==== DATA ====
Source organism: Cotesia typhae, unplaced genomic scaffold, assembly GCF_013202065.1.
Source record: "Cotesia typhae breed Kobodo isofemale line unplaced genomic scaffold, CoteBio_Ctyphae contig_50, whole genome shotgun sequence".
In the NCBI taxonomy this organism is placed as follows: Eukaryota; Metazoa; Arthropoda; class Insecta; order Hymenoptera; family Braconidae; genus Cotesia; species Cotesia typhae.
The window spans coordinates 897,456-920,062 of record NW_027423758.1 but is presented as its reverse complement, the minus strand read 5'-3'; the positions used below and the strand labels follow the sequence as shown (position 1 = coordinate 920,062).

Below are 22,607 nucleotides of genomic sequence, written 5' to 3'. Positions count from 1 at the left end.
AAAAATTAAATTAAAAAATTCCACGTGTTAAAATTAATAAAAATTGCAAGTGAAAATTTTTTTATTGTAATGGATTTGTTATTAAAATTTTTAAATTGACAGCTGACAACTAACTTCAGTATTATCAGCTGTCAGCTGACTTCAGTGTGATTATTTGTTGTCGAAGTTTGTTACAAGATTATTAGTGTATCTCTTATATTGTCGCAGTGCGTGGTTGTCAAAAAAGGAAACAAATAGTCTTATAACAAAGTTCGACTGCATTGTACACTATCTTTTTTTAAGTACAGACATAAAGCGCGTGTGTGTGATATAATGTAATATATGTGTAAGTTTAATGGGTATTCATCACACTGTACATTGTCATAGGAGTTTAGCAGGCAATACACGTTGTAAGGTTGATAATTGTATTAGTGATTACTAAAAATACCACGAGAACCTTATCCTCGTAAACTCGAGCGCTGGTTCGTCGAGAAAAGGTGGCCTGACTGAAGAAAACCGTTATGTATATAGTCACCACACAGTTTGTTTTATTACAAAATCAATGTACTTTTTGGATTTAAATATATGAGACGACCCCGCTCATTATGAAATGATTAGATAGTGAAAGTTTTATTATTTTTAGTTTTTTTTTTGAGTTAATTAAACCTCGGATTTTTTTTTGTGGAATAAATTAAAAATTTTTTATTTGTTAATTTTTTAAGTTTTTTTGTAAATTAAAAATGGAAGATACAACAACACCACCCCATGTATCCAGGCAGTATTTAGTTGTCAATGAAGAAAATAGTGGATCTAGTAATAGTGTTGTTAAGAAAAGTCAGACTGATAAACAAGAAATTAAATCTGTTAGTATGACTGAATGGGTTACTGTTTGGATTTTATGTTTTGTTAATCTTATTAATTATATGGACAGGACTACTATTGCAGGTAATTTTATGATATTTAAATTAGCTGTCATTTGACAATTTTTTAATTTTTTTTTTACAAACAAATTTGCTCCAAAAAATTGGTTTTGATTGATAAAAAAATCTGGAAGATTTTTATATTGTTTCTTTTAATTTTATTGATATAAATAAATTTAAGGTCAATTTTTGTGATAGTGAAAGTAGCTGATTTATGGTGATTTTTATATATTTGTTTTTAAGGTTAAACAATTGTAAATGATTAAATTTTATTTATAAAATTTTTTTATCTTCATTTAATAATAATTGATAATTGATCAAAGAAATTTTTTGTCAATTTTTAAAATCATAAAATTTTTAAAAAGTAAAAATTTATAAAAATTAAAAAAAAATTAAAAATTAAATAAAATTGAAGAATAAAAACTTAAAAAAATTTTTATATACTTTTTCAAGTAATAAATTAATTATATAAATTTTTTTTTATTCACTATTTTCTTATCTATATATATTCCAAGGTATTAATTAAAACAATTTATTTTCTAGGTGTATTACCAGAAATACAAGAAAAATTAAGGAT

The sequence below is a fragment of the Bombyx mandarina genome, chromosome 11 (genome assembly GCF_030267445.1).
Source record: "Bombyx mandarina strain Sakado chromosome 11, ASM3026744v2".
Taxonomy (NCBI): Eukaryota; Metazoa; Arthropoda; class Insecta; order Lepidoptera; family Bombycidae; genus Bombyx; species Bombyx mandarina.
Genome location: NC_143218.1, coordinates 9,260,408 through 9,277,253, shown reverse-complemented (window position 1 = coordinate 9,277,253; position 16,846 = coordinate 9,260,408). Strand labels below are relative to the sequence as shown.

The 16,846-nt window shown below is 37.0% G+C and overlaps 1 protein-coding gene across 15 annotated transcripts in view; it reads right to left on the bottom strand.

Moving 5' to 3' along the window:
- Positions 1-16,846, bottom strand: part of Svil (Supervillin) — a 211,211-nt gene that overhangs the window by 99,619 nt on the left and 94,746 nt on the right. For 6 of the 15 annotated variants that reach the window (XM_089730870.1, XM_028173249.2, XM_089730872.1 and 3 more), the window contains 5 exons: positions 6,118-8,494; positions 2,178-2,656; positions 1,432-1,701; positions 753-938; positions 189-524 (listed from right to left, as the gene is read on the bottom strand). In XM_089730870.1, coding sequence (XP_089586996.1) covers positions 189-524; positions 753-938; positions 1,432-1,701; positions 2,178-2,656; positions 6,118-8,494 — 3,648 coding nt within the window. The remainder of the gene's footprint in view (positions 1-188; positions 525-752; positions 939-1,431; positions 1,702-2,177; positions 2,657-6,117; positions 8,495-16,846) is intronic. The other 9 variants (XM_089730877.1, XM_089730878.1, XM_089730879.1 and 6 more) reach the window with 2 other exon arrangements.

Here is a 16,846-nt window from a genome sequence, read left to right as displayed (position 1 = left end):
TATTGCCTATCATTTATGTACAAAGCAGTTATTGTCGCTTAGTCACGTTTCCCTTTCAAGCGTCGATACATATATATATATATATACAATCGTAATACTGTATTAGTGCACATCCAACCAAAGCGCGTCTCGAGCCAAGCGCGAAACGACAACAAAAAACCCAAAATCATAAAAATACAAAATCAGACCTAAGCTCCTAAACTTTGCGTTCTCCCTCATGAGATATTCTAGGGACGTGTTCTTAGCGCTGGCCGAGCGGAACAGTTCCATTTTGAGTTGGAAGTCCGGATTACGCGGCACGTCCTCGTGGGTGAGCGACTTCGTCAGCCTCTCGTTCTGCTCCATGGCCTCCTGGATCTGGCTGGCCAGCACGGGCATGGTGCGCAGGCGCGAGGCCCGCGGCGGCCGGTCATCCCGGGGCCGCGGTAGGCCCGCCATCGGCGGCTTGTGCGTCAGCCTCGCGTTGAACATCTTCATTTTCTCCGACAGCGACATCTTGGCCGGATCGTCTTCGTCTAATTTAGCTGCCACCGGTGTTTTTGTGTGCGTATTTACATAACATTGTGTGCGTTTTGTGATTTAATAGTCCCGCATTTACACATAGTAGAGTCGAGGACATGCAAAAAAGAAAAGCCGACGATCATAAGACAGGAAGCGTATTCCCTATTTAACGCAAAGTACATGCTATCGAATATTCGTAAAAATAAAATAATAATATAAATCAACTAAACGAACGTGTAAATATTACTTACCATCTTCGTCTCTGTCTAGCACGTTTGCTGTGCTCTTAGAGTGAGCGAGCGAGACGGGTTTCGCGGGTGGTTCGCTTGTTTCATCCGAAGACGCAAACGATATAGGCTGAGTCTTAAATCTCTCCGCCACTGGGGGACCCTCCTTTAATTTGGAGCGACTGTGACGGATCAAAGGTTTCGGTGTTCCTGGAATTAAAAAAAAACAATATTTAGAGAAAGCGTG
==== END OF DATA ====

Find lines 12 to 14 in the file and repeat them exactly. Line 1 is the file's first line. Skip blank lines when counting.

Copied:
Moving 5' to 3' along the window:
- Positions 1-16,846, bottom strand: part of Svil (Supervillin) — a 211,211-nt gene that overhangs the window by 99,619 nt on the left and 94,746 nt on the right. For 6 of the 15 annotated variants that reach the window (XM_089730870.1, XM_028173249.2, XM_089730872.1 and 3 more), the window contains 5 exons: positions 6,118-8,494; positions 2,178-2,656; positions 1,432-1,701; positions 753-938; positions 189-524 (listed from right to left, as the gene is read on the bottom strand). In XM_089730870.1, coding sequence (XP_089586996.1) covers positions 189-524; positions 753-938; positions 1,432-1,701; positions 2,178-2,656; positions 6,118-8,494 — 3,648 coding nt within the window. The remainder of the gene's footprint in view (positions 1-188; positions 525-752; positions 939-1,431; positions 1,702-2,177; positions 2,657-6,117; positions 8,495-16,846) is intronic. The other 9 variants (XM_089730877.1, XM_089730878.1, XM_089730879.1 and 6 more) reach the window with 2 other exon arrangements.

Here is a 16,846-nt window from a genome sequence, read left to right as displayed (position 1 = left end):